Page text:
Techniques

Caramelization

caramel
When sugar cooks, it caramelizes. This process, brought on by heat, takes the sugar from a solid, crystalline state to a liquid, and moves it through several stages (thread, ball, crack) until it changes color to amber, golden deep brown, and eventually black (if you’re not paying attention).

The process is always the same, whether you are cooking straight sugar into a syrup, cooking onions down to release their natural sugars, baking a sweet dough loaded with sugar, or burning the top of a crème brûlée.

In addition to adding sweetness, sugar added to dough, sautés, and even marinades promotes the browning of those foods.

Care should be taken when caramelizing, so as not to let the coloration go too far. Burnt sugar is horribly bitter, and downright inedible (unless you’re a weirdy). The caramelization of fruits and vegetables should be done slowly and with patience. Too fast often results in burnt and uneven caramelization. Carrots, beets, onions (and their relatives) all have tons of natural sugar, and really change their character when caramelized.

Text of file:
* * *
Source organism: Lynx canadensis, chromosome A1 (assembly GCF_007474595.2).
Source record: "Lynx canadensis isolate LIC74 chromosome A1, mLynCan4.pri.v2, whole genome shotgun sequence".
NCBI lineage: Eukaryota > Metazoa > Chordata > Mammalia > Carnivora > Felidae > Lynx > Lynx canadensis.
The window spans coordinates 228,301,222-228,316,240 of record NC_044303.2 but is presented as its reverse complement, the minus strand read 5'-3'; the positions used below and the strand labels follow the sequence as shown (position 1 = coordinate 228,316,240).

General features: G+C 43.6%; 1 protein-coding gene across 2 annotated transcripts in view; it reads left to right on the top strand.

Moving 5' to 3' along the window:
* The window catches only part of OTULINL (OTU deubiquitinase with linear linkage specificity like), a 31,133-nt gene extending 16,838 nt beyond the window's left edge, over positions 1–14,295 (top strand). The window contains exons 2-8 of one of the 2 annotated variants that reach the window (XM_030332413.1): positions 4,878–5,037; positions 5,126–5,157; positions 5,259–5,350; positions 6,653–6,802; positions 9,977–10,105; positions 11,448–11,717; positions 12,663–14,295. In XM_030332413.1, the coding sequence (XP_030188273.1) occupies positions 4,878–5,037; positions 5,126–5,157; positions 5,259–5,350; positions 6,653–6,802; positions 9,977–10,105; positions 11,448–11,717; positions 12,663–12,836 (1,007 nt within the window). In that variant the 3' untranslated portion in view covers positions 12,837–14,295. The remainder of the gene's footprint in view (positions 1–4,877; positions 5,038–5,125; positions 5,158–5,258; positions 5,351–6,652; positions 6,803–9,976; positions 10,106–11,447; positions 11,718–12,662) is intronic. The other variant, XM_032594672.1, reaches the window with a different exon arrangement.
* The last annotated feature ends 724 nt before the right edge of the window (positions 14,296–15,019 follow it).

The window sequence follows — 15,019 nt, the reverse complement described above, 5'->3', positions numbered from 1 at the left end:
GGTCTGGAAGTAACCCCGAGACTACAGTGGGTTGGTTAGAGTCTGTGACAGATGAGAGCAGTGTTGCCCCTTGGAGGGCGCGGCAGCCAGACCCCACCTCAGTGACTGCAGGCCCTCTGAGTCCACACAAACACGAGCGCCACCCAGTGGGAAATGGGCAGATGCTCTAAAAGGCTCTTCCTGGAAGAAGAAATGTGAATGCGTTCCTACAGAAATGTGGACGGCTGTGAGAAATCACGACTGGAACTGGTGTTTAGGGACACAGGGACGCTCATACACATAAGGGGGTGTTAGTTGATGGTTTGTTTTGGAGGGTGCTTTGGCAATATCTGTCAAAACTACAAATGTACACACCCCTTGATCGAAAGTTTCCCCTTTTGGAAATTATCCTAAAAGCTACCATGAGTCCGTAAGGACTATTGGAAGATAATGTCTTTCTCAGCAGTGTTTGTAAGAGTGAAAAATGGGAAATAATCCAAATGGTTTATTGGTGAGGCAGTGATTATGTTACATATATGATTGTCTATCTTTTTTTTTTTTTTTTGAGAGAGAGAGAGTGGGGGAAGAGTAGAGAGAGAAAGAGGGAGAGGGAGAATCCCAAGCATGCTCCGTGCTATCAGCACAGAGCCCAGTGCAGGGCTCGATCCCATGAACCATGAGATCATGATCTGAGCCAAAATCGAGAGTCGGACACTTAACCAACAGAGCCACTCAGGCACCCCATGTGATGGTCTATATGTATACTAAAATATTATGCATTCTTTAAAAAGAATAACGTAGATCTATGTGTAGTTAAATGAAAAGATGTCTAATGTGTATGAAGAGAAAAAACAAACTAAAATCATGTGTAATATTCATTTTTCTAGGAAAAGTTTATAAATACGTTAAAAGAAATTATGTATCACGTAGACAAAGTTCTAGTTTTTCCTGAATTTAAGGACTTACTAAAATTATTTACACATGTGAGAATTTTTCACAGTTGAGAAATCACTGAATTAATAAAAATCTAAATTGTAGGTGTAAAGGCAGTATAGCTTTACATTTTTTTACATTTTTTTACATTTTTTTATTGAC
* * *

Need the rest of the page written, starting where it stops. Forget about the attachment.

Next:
Watch out, too, for foods with excess starch. Potatoes that are chilled have transformed their starch into sugar, which will burn quickly. This is often seen in deep-fried chips and fries. Be sure to keep potatoes at room temperature to avoid this mishap.

Above all, don’t be intimidated by caramelization. It’s worth the time and care!

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